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Innovation and the Financial Crisis By Michael Mandel, PhD Chief Economist, BusinessWeek Mass Technology Leadership Council February 25, 2009.

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Presentation on theme: "Innovation and the Financial Crisis By Michael Mandel, PhD Chief Economist, BusinessWeek Mass Technology Leadership Council February 25, 2009."— Presentation transcript:

1 Innovation and the Financial Crisis By Michael Mandel, PhD Chief Economist, BusinessWeek Mass Technology Leadership Council February 25, 2009

2 The financial crisis is the symptom, not the cause

3 Looking back, the Internet Decade (1997- 2007) was much weaker than we realized.

4 Real wage gains were nonexistent Median earnings (2007 dollars) –College graduate, BA only »1997: $51779 »2007: $53437 »3.2% increase over ten years –Young college graduate (25-34), BA only »1997: $44657 »2007: $45358 »1.6% increase over ten years

5 Real stock market gains were nonexistent

6 This period compares unfavorably to the Great Depression

7 We kept spending and borrowing, and the rest of the world kept lending us money.

8 Why? The U.S. was supposed to be the most innovative economy (Google! Apple! Biotech! Google!) It was okay to move production overseas, because we would invent new stuff. It was okay to borrow, because we would invent new stuff It was okay to lend us money, because we would invent new stuff.

9 But leading tech sectors have struggled. Weak performance of infotech stocks Weak performance of pharma stocks Mediocre performance of biotech stocks

10 Since 1997, infotech and pharma stocks are flat, after adjusting for inflation

11 Technology shortfall! The Internet alone is not enough. Our existing technology and business- know flowed to the developing world. We did not create sufficient new products and services to pay for imports. Dependence on financial innovation instead of real innovation.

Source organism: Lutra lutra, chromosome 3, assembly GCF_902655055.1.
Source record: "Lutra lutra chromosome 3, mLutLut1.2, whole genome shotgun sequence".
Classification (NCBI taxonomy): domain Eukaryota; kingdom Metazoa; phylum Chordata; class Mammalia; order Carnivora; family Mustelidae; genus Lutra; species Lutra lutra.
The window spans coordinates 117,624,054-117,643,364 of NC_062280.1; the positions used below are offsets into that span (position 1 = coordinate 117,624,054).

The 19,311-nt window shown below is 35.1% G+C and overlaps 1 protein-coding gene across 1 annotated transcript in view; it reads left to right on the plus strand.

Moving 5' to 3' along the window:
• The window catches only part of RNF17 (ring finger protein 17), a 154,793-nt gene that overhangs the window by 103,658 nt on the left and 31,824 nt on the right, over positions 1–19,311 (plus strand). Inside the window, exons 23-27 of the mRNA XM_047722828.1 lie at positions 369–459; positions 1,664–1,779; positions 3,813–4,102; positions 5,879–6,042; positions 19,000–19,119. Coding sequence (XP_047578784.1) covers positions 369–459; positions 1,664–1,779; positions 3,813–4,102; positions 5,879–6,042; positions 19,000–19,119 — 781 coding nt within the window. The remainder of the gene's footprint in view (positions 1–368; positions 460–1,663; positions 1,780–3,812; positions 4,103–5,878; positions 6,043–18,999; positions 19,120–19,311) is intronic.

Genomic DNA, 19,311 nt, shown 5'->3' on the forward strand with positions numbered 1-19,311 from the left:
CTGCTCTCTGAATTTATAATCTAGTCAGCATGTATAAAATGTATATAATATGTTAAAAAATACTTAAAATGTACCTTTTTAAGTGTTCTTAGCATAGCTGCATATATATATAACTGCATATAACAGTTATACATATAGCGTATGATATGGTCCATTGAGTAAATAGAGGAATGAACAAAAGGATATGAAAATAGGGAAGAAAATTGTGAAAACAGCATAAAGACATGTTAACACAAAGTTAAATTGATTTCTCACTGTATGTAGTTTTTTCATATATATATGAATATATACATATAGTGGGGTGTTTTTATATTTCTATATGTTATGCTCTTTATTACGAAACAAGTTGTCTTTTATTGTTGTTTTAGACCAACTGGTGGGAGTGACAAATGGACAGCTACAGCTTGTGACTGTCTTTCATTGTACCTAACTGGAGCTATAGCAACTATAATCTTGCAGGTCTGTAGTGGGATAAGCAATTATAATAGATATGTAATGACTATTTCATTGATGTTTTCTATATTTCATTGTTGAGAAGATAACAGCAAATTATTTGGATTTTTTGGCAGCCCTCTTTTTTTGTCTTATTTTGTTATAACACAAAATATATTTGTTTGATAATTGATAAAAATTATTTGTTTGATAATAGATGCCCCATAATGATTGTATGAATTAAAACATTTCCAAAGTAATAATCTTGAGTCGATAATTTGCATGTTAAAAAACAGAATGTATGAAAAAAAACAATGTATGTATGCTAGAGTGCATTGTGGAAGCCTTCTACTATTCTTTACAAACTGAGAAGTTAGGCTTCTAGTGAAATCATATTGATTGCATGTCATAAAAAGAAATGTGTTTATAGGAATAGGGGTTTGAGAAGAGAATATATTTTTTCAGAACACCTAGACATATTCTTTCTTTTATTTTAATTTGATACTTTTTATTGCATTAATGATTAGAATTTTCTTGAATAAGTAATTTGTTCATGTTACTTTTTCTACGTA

12 We’ve seen the consequences There’s only so long you can wait for the next big thing. In my 2004 book Rational Exuberance, I argued that if the pace of innovation slows, “it will become a lot harder to service all the debt that companies and people took on during the 1990s. Housing prices will slump and perhaps even plummet.”

13 Financial crisis = Adjusting to a world with slower expected innovation $4 trillion in excess debt goes bad and needs to be written down Nationalization of banks, repudiation of debt. Collapse of trade bubble.

14 How Long Will It Last? Without innovation, it’s a slow slog. It takes a long time to dig ourselves out of a $4 trillion hole just through savings. Consumer demand will stay soft for years. That’s why economists are increasingly gloomy.

15 But innovation is the wild card. It can surprise on the upside, as well as the downside. New products and services boost both demand and supply. Innovation creates jobs, spurs growth The essential missing ingredient.

16 What are the odds? Innovation is fundamentally unpredictable, but some areas are more mature. Infotech: Ripe; communications, social media, cloud computing, news/entertainment? Biotech—Ripe; more than 25 years since the first biotech drug Energy—still lagging.

17 Does the financial crisis impede innovation? Hard to say. Funding is more difficult, but resources are cheaper. During the so-called ‘boom,’ housing sucked up all the financing because it was supposed to be so low-risk. Hah.

18 The outlook: My best guess I’m going to go with medium-term optimism. Over the next year, the economy will be sustained by education, healthcare, and other government programs. Over 3-5 years we will see innovation- driven growth. I would not be surprised to see another boom.

19 Faith in the future

20 Resources My blog http://www.businessweek.com/the_thread/economicsunbound/ My intro textbook (just released!): Economics: The Basics My weekly video podcasts: http://www.businessweek.com/mediacenter/podcasts/mandel_on_econ omics/current.html


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